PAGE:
Last week saw the London Film Festival open with the premier of The Imitation Game, a film which chronicles the awe-inspiring work of Alan Turing cracking the German naval Enigma machine at Bletchley Park, Britain’s code breaking centre during WWII.

Alan Turing was a man of startling intellect and one of the founding fathers of computer science. After his work at Bletchley, Alan Turing went on to make significant contributions to the development of ACE (Automatic Computing Engine) at National Physical Laboratory (NPL), and later on the Manchester Mark 1 at Manchester University. Turing was a mathematician, logician, cryptanalyst, philosopher, computer scientist, mathematical biologist, and also a marathon and ultra-distance runner (all qualities to which I can only aspire and fail to measure up on every count). Of course, the tragedy of his life is how he was persecuted and prosecuted for his sexuality, which ultimately led to him taking his own life. This injustice was eventually recognised by the British Government in 2012, leading to a posthumous pardon by HM Queen Elizabeth in 2013. To this day Alan Turing remains one of the most notable figures in the development of computing in the UK.

As an undergraduate at King’s College Cambridge, Alan Turing studied mathematics. It was during this time he did his seminal work on computation. Turing devised a methodology of describing hypothetical abstract machines, and demonstrated such machines are capable of performing any mathematical computation if it could be represented as an algorithm. Turing machines are a central object of study in the theory of computation. Building on this earlier work in 1949 Turing proposed an experiment, the Turing test. In this test Turing attempted to understand and define the basis of machine “intelligence”. Turing’s assertion was that a computational device could be said to be “intelligent” if a human interrogator could not distinguish between the responses from the machine and that of another human being, through conversation alone. To this day the Turing test continues to spark debate around the meaning of artificial intelligence, so in homage of his work we’ve created an educational resource – a whole scheme of work for KS2 and KS3 – for teachers to explore the Turing experiment.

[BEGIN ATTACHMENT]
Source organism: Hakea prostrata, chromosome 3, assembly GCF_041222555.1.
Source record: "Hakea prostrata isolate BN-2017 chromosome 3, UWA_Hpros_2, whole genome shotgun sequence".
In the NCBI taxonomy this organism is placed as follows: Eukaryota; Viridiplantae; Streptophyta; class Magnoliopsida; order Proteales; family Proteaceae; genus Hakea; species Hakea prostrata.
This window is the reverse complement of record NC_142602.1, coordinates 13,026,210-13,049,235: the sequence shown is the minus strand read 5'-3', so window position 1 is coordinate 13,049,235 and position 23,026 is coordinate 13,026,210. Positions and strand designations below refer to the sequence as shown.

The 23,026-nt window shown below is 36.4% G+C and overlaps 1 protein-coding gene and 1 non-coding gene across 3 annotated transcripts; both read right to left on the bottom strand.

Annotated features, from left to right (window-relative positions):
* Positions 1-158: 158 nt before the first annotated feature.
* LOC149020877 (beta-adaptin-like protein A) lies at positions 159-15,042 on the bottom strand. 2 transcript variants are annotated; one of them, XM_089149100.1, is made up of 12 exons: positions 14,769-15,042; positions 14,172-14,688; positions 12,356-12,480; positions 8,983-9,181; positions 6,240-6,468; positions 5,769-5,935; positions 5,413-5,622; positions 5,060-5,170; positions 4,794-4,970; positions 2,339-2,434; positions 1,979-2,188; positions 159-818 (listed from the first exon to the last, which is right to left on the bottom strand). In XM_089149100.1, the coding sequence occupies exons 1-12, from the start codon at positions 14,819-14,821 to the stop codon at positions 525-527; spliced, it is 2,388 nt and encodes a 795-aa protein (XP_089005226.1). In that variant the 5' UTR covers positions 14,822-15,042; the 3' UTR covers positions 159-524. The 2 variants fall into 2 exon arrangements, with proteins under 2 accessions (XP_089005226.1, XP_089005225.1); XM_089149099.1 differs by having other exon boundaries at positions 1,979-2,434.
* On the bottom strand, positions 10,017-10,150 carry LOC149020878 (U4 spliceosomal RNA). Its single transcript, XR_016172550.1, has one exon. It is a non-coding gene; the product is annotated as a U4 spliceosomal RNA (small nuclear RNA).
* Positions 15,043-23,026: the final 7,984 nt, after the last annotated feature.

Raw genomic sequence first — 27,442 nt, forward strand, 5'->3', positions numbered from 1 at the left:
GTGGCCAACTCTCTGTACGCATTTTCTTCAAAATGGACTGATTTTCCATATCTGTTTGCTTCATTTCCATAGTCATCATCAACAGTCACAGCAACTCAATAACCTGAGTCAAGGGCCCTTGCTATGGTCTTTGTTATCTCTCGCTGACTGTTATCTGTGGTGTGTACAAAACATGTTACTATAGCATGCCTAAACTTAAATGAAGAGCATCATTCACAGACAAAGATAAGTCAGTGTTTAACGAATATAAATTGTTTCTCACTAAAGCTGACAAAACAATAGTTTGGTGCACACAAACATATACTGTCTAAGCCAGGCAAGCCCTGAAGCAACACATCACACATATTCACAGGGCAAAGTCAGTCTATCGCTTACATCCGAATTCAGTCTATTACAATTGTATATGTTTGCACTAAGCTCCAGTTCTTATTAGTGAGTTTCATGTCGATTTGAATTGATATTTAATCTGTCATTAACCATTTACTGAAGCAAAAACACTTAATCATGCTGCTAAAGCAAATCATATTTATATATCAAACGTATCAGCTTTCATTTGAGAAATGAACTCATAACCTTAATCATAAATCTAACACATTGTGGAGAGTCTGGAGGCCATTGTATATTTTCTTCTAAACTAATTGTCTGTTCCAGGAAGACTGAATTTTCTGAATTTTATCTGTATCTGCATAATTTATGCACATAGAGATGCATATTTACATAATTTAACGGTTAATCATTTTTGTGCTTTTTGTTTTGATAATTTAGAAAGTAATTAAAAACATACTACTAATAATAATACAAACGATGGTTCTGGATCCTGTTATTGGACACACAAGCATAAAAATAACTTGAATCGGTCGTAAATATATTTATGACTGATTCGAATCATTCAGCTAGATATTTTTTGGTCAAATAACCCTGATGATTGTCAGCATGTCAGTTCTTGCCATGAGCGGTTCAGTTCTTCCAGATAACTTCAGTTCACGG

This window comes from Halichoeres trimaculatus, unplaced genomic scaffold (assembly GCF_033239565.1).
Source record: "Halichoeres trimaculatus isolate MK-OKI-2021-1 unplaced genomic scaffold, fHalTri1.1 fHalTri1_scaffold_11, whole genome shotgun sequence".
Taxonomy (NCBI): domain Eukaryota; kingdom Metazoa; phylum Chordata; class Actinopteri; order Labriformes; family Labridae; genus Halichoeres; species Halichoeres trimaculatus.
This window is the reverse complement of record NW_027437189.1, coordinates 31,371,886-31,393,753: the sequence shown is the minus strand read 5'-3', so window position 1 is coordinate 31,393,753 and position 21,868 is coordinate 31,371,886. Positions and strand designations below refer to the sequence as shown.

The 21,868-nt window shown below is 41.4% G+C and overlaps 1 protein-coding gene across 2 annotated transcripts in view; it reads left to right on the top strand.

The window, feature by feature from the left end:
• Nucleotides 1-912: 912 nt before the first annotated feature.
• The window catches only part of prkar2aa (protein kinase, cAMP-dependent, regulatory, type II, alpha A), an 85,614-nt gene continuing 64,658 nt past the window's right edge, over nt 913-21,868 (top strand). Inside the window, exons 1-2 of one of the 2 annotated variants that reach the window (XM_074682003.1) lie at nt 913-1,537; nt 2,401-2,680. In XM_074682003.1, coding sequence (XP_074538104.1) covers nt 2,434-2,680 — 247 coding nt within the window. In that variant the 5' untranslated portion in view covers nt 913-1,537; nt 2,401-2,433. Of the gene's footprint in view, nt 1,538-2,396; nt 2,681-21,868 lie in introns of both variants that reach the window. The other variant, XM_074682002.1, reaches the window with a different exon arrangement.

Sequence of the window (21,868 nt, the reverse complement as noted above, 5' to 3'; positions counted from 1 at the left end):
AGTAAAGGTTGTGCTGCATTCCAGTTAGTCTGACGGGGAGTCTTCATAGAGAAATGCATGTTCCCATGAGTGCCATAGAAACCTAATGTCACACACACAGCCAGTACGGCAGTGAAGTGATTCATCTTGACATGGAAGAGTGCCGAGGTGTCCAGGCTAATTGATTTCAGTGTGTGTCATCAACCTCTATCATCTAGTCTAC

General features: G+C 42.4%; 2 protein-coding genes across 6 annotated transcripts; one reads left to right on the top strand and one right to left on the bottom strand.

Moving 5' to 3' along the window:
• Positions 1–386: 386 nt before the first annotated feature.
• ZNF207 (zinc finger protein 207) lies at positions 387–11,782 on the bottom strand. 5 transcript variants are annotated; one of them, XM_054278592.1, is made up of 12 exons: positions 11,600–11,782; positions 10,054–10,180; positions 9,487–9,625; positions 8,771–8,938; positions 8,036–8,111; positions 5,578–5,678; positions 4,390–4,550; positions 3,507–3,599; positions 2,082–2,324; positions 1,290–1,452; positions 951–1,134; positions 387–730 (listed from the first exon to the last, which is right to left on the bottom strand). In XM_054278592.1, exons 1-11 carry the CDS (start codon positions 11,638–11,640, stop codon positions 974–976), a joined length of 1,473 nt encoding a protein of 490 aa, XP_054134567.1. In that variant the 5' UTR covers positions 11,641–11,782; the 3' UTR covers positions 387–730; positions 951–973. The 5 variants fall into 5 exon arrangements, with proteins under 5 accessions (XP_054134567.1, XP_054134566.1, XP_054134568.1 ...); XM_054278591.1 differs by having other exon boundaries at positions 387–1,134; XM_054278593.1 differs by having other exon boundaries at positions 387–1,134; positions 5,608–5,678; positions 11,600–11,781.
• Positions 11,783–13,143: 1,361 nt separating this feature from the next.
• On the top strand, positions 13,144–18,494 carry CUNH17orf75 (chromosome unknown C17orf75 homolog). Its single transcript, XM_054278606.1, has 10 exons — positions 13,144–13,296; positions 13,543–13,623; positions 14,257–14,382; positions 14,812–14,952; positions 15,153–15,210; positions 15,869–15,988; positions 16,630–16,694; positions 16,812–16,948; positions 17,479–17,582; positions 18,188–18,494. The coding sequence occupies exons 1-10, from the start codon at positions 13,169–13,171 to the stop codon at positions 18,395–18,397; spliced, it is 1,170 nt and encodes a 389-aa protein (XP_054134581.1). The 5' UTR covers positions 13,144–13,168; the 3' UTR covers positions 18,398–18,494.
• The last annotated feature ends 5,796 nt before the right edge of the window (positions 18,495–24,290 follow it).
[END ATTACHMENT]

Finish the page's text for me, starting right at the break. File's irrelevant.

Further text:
At Bletchley, Turing had a bit of a reputation. He was nicknamed “The Prof” in recognition of his curious mannerism, his intellect and his understanding of computation. Here at Pi Towers, we are keen on all things computing, and we are always looking for ways to grow the next generation of Turings, so in conjunction with ARM Holdings and Oxford University we are proud to support and sponsor the UK Bebras Computational Thinking Challenge.

The Bebras Computational Thinking Challenge is open to all schools in the UK, for pupils from Year 2 to Year 13, and runs during the week beginning November 10. The challenge is free to enter, takes about 40 minutes and is completed online. If you are not sure what to expect, you can have a go at questions from previous year’s competitions here, but if you are interested in taking part in this year’s competition your school must register by October 31. Not in the UK ? Don’t worry, this is only the UK chapter of an international competition, so you can find out your national organising body at the Bebras site under countries.